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Snow traction devices

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Snow traction devices

Postby Snowtrout » Fri May 13, 2016 11:49 am

Since the last two weeks have dropped snow and slowed the snow melt through the Sierra, my wife has become really concerned about hiking through snow when we start our JMT trip, starting on June 19th from Tuolumne Meadows. So, she is wanting some type of crampon/traction device. A salesperson at REI said we should look at the Yaktrax Pro. The "ladies of the JMT" on Facebook are telling her she needs either Microspikes or the Hillsound trail crampons.

Any suggestions or comments to help relax her a bit? Beer and wine are helping a little so far :D



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Re: Snow traction devices

Postby AlmostThere » Fri May 13, 2016 2:59 pm

I wouldn't use Yaktrax, even the heavier duty ones, outside a parking lot. Katoohlas will be far more durable.

Tell her there are already people out there stomping foot holes up the passes for her. She'll be fine.
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Re: Snow traction devices

Postby maverick » Fri May 13, 2016 3:25 pm

Time your passes for later in the morning or early afternoon (depending on the temps), so that the snow is not frozen/icy or to soft (posthole), use trekking poles with snow baskets, helps with balance and stability. Second the Katoolas recommendation by AT.
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Re: Snow traction devices

Postby Snowtrout » Fri May 13, 2016 5:08 pm

Thank you both for the recommendations. We are going to buy the katoolas as suggested. Guess a little extra weight is worth the added security, especially with our early trip date and the snow this year.

I'm looking forward to hearing some pct trail reports over the next few weeks, so we have an idea what we are in for.
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Re: Snow traction devices

Postby Hobbes » Sun May 15, 2016 8:08 am

I have Kahtoola micro-spikes that work great with my Altra Lone Peak trail runners. I also have mountaineering boots (Scarpa Charmoz) & crampons. In my experience, at least from a confidence perspective, trail runners + spikes are roughly equivalent to these (types of) boots alone on anything from flat to maybe 25 degree slopes. Steeper than that, it becomes more of the domain of crampons, ice axe, etc.

As AT mentioned above, by the time you are hiking, there will be well developed tracks across every pass and any sections of trail with remaining snow. Typically, the tracks just follow the actual trail, especially with the advent of GPS devices that indicate where the trail is located underneath. So in those kinds of conditions, trail runners & micro-spikes really excel.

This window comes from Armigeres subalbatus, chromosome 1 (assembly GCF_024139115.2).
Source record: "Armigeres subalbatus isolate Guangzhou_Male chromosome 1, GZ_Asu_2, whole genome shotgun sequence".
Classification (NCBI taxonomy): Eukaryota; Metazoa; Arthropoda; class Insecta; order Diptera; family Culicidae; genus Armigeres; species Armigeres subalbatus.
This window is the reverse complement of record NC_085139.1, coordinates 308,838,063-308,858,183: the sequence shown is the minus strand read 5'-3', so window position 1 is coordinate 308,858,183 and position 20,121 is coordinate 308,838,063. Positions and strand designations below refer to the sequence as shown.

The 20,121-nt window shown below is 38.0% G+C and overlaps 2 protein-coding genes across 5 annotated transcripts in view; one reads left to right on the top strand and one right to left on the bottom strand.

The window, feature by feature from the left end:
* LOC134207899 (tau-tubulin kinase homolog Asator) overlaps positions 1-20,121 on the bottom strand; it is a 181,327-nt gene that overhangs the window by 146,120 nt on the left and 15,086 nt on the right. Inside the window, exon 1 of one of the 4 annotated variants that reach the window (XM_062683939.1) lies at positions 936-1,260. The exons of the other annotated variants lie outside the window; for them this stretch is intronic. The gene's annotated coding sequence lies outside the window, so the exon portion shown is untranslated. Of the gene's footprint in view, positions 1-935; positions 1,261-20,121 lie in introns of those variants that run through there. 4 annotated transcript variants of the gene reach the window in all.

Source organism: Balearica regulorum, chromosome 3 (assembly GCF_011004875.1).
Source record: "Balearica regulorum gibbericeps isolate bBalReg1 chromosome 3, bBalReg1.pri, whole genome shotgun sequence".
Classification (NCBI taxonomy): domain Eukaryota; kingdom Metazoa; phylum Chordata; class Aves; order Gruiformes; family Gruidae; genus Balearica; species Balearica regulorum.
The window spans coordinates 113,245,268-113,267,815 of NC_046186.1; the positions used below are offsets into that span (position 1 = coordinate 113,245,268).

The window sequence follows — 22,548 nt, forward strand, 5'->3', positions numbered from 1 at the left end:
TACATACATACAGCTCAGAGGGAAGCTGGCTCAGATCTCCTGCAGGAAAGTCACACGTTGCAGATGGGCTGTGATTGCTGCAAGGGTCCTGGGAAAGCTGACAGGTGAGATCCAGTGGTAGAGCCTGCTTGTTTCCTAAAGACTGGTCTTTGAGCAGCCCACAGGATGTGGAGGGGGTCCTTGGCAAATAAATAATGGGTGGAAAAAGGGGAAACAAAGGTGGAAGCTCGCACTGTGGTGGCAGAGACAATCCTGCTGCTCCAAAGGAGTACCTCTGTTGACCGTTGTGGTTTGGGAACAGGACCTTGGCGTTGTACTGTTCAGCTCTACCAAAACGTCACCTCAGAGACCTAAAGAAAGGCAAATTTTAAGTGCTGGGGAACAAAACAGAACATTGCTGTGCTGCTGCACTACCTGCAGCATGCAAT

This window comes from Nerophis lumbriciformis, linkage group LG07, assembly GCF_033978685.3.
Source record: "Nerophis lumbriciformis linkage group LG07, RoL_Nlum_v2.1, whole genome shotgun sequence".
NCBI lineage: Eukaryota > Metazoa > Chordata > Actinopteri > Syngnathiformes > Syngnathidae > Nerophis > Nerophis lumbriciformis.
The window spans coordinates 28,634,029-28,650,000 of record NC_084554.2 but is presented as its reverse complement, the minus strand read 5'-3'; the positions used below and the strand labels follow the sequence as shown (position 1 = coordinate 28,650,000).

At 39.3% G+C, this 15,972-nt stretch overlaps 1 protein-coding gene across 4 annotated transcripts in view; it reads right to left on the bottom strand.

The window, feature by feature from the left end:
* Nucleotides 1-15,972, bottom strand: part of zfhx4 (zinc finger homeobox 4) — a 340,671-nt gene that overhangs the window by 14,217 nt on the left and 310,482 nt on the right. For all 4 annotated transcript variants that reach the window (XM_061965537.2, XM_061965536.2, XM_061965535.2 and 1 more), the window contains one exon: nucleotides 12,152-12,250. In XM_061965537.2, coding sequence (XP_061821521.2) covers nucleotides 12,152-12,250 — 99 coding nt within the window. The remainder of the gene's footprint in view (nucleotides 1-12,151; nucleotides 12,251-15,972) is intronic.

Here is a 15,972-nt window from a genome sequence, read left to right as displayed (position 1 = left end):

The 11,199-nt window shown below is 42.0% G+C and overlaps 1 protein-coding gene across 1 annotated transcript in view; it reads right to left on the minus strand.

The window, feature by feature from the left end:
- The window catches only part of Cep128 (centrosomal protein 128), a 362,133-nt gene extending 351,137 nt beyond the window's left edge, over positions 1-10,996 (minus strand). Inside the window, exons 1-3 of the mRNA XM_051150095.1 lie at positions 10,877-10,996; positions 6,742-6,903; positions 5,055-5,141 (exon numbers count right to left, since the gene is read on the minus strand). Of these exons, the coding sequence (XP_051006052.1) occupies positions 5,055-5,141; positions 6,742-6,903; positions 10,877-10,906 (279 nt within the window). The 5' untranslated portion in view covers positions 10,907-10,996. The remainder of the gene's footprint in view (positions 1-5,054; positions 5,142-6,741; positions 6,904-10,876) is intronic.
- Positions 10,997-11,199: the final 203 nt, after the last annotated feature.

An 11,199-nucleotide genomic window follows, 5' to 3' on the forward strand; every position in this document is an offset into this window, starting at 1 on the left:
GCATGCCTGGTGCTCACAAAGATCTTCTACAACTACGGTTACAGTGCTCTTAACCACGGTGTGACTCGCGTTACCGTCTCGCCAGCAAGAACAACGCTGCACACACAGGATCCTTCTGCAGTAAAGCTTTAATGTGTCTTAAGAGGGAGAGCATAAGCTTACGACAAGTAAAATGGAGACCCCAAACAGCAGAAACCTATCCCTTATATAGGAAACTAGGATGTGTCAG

There are different considerations & preferences when to cross passes. For example, Donohue (your first major SOBO pass) will be still holding snow. If you camp south of the bridge, you only have 3 miles to go. Depending on where the snow starts - which you will quickly be able to ascertain from either looking or talking to the many hikers going north - you can determine when to break camp and hit the snow.

I personally like hitting the snow by 6-7am, which means getting up/hiking even earlier depending on the distance to where the snow begins. In the early morning, the snow is still hard & crunchy, so you can move pretty fast. The downside of course is that the snow is still hard & crunchy ie it can be icy & slippery. However, since there will be a boot tracks and trough, you can walk along placing your feet in established compacted steps. If you start later, the snow will be begin to soften and provide more grip, but the downside is you might end up post-holing - especially as you begin to descend the south facing slopes later in the morning.

Since you might have some prior experience with patches along the way, you will develop your own preference as to what type of surface conditions you prefer and let that dictate your subsequent action plans. In any case, I would look into getting calf/knee high gaiters. Not so much to keep snow out of your shoes when (not if) you post hole - even though that's the obvious selling point/benefit - but to protect your shins. If they have a bottom strap, even better, because it might help keep your shoes on when you finally pull your leg/foot out. If you get a full crotch drop, you're looking at digging down 2-3' trying to retrieve a shoe after you extricate yourself.